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Economics of Sequencing: what drives the price?

How can Dante Labs offer Whole Genome Sequencing at $499 instead of $1,000 or $2,000? 

We get this question a lot. We thought it would be nice to show the cost structure of a typical sequencing lab, as well as our own.

The chart below shows the cost structure of a Genetic Lab with about $10M in annual revenue. The data comes from publicly available financial data of genetic labs that are listed in the stock exchanges, hence publishing their income statements.

The cost of the tests is only 17% of total costs.

Cost of Sequencing

A large share of costs is Research and Development (44%) – which serves to advance genetic testing in the future years.

Sales and Marketing is 23% - higher than the cost of the tests: these are investments in ads, marketing campaigns and cost of sales representatives and account managers. Finally, General and Administrative Costs represent 16% of the total costs: these are office rent and all the administrative costs.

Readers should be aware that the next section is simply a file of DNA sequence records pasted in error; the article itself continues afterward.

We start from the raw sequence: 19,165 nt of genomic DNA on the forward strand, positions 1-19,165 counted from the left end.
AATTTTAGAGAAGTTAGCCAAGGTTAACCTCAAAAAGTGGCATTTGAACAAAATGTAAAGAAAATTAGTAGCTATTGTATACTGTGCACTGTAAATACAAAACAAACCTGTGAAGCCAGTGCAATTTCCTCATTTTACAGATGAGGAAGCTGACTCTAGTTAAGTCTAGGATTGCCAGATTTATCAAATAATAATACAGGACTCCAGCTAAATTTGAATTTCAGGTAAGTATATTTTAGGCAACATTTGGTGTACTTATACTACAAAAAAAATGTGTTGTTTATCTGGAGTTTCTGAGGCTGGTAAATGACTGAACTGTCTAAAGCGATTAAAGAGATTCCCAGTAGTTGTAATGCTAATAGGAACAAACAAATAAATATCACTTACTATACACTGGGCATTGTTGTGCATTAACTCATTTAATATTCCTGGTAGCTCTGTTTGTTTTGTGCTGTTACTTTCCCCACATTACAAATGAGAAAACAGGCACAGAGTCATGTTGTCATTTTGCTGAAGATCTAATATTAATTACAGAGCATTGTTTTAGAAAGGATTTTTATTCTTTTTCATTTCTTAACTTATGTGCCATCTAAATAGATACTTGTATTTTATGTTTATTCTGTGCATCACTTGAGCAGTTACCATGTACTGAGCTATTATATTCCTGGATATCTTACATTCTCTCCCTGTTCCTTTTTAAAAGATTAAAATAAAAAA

At Dante Labs, we have a different cost structure. Specifically, we keep our marketing expenses below 10% (5% when we are good). We have negligible Sales expenses, since we sell our tests online and have no sales force visiting hospitals and doctors’ office.

What do we do with these saving?

We pass these savings to our users.

This is why we can offer Whole Genome Sequencing at $499 instead of thousands of dollars, including customized reports and personalized customer service.

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